GPS jamming raises more alarms

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Police in Norway’s northernmost county of Finnmark are now issuing warnings that Russian jamming of GPS signals can threaten security and emergency preparedness in Norway. The warnings come after the Norwegian military confirmed that the latest wave of GPS jamming had been traced to Russian ground troops on the Kola Peninsula.

Pilots of passenger flights over Finnmark have experienced disruption in GPS signals once again in recent weeks. They have alternative navigation systems, but now police are voicing concerns. PHOTO: Barents Observer/Thomas Nilsen

Russian officials have long been suspected of GPS jamming, not least after commercial airline pilots flying over Finnmark reported how they’d  lost GPS signals in the fall of 2017. It had happened before as well, and problems have cropped up again in recent weeks. The Barents Observer reported on November 2 that pilots were once again experiencing loss of GPS signals (external link to the Barents Observer) in the air space between Kirkenes in the east and Lyngen in Troms in the west.

Among airlines affected was the domestic short-haul carrier Widerøe. An airline spokesman stressed that cockpit crews have alternative navigation systems and declined to speculate on the reason the signals disappeared.

Norwegian Broadcasting (NRK) reported Tuesday morning that police in Finnmark are concerned. They noted that disturbances of GPS signals in Finnmark have occurred at least three times since last September, and can also interfere with police response to emergency situations. GPS coordinates are often used to determine locations when police are out on the job.

Ties to NATO exercises
The recent GPS disruption occurred during NATO’s recent Trident Juncture military defense exercises much farther south in Norway. Russia had objected mightily to NATO’s huge display of strength, and speculation immediately arose that the recent GPS jamming may not have been coincidental. Russian authorities have denied they’ve been behind earlier incidents.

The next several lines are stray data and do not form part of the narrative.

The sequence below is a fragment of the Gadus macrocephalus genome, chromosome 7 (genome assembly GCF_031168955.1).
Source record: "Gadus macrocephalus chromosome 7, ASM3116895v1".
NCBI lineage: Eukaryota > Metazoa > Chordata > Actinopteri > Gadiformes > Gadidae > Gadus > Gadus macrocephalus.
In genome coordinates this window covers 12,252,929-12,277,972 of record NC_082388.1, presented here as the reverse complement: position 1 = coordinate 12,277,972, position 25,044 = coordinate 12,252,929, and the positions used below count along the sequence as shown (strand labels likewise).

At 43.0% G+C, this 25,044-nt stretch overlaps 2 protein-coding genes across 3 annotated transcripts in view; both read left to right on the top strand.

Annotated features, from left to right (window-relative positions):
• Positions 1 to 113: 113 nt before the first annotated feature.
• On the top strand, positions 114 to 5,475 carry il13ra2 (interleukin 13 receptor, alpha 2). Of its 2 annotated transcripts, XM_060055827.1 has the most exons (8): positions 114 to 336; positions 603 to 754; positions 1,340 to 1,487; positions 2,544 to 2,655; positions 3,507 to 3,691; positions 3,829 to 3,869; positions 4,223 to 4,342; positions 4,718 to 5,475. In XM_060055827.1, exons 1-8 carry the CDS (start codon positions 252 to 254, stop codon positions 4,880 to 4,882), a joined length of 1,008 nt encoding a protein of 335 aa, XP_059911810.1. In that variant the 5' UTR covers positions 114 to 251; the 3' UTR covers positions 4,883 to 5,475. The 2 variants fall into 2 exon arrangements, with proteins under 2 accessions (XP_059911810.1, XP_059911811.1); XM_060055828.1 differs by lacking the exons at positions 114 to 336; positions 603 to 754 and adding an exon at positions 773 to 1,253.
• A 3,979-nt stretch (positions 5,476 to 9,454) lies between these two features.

On Tuesday, however, Norwegian military officials confirmed they were aware that Russian ground troops on the Kola Peninsula, just to the east of Finnmark, had disrupted GPS signals while the NATO exercise was underway.

“We are following the situation closely along with relevant authorities,” read a statement sent to news bureau NTB from the Norwegian defense department (Forsvaret). The statement noted that Norway’s foreign ministry “has taken this up with Russian authorities on earlier occasions.” The latest incidents of GPS jamming occurred between October 16 and November 7, according to the defense department.

Svein Johan Pedersen of the Norwegian aviation authority (Luftfartstilsynet) also confirmed on Tuesday that it was aware of disturbances in GPS signals. “The disturbances in the air space have been marked on several occasions when GPS signals have been abnormally weak or haven’t been received (by pilots) during flights,” Pedersen told NTB. Indicators in the cockpit immediately inform a pilot when GPS signals disappear.

Finland also affected
The Barents Observer reported Tuesday that passenger flights in Northern Finland have also reported unstable GPS signals. Finland took part in the recent NATO exercises, and the country’s prime minister told state broadcaster YLE that Russia was suspected of being behind the GPS disruption.

The Barents Observer has reported that Russia has invested heavily in electronic warfare equipment in recent years and has been training its forces in how to disrupt or shut down GPS-, radio- and mobile phone signals. Last year’s disruptions over Eastern Finnmark, which shares a border with Russia, were linked to Russia’s own large military exercise Zapad 2017. There are several Russian military camps located just a few kilometers from the Norwegian border.

Norway’s foreign ministry have contacted Russian authorities and asked them to stop the jamming. Details of the “dialogue” between the Norwegian and Russian officials were not revealed.

newsinenglish.no/Nina Berglund